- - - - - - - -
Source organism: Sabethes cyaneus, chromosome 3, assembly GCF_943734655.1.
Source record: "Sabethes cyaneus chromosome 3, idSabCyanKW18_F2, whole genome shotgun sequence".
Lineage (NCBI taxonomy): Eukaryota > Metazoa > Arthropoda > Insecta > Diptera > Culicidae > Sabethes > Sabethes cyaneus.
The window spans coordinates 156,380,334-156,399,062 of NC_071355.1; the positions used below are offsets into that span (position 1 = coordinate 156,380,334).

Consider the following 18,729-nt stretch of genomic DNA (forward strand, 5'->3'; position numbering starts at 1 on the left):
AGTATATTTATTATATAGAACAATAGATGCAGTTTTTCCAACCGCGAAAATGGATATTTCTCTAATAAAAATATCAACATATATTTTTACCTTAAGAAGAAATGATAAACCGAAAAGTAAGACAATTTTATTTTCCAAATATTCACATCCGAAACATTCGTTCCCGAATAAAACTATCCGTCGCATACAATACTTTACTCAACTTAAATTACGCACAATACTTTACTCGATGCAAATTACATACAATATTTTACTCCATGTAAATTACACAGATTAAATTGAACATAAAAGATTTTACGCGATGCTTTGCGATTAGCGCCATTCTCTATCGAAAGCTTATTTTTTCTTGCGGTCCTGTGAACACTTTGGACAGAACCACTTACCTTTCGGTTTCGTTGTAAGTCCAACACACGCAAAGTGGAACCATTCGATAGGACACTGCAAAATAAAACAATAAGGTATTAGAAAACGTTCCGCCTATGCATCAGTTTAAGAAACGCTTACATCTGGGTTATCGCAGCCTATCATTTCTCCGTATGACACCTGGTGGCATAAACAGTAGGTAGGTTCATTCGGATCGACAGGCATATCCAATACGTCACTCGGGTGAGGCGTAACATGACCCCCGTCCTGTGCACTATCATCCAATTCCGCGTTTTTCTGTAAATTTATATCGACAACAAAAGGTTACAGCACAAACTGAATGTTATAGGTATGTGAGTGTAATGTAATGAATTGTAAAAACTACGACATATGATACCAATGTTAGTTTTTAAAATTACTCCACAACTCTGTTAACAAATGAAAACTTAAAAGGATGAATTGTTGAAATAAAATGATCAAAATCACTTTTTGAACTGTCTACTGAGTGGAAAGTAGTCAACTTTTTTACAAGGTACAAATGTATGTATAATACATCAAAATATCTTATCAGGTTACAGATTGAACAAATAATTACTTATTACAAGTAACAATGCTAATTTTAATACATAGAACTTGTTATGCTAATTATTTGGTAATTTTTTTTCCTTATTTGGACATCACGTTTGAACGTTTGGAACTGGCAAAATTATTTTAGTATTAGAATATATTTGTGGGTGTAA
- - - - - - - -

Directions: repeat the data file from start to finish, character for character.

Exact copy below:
Source organism: Sabethes cyaneus, chromosome 3, assembly GCF_943734655.1.
Source record: "Sabethes cyaneus chromosome 3, idSabCyanKW18_F2, whole genome shotgun sequence".
Lineage (NCBI taxonomy): Eukaryota > Metazoa > Arthropoda > Insecta > Diptera > Culicidae > Sabethes > Sabethes cyaneus.
The window spans coordinates 156,380,334-156,399,062 of NC_071355.1; the positions used below are offsets into that span (position 1 = coordinate 156,380,334).

Consider the following 18,729-nt stretch of genomic DNA (forward strand, 5'->3'; position numbering starts at 1 on the left):
AGTATATTTATTATATAGAACAATAGATGCAGTTTTTCCAACCGCGAAAATGGATATTTCTCTAATAAAAATATCAACATATATTTTTACCTTAAGAAGAAATGATAAACCGAAAAGTAAGACAATTTTATTTTCCAAATATTCACATCCGAAACATTCGTTCCCGAATAAAACTATCCGTCGCATACAATACTTTACTCAACTTAAATTACGCACAATACTTTACTCGATGCAAATTACATACAATATTTTACTCCATGTAAATTACACAGATTAAATTGAACATAAAAGATTTTACGCGATGCTTTGCGATTAGCGCCATTCTCTATCGAAAGCTTATTTTTTCTTGCGGTCCTGTGAACACTTTGGACAGAACCACTTACCTTTCGGTTTCGTTGTAAGTCCAACACACGCAAAGTGGAACCATTCGATAGGACACTGCAAAATAAAACAATAAGGTATTAGAAAACGTTCCGCCTATGCATCAGTTTAAGAAACGCTTACATCTGGGTTATCGCAGCCTATCATTTCTCCGTATGACACCTGGTGGCATAAACAGTAGGTAGGTTCATTCGGATCGACAGGCATATCCAATACGTCACTCGGGTGAGGCGTAACATGACCCCCGTCCTGTGCACTATCATCCAATTCCGCGTTTTTCTGTAAATTTATATCGACAACAAAAGGTTACAGCACAAACTGAATGTTATAGGTATGTGAGTGTAATGTAATGAATTGTAAAAACTACGACATATGATACCAATGTTAGTTTTTAAAATTACTCCACAACTCTGTTAACAAATGAAAACTTAAAAGGATGAATTGTTGAAATAAAATGATCAAAATCACTTTTTGAACTGTCTACTGAGTGGAAAGTAGTCAACTTTTTTACAAGGTACAAATGTATGTATAATACATCAAAATATCTTATCAGGTTACAGATTGAACAAATAATTACTTATTACAAGTAACAATGCTAATTTTAATACATAGAACTTGTTATGCTAATTATTTGGTAATTTTTTTTCCTTATTTGGACATCACGTTTGAACGTTTGGAACTGGCAAAATTATTTTAGTATTAGAATATATTTGTGGGTGTAA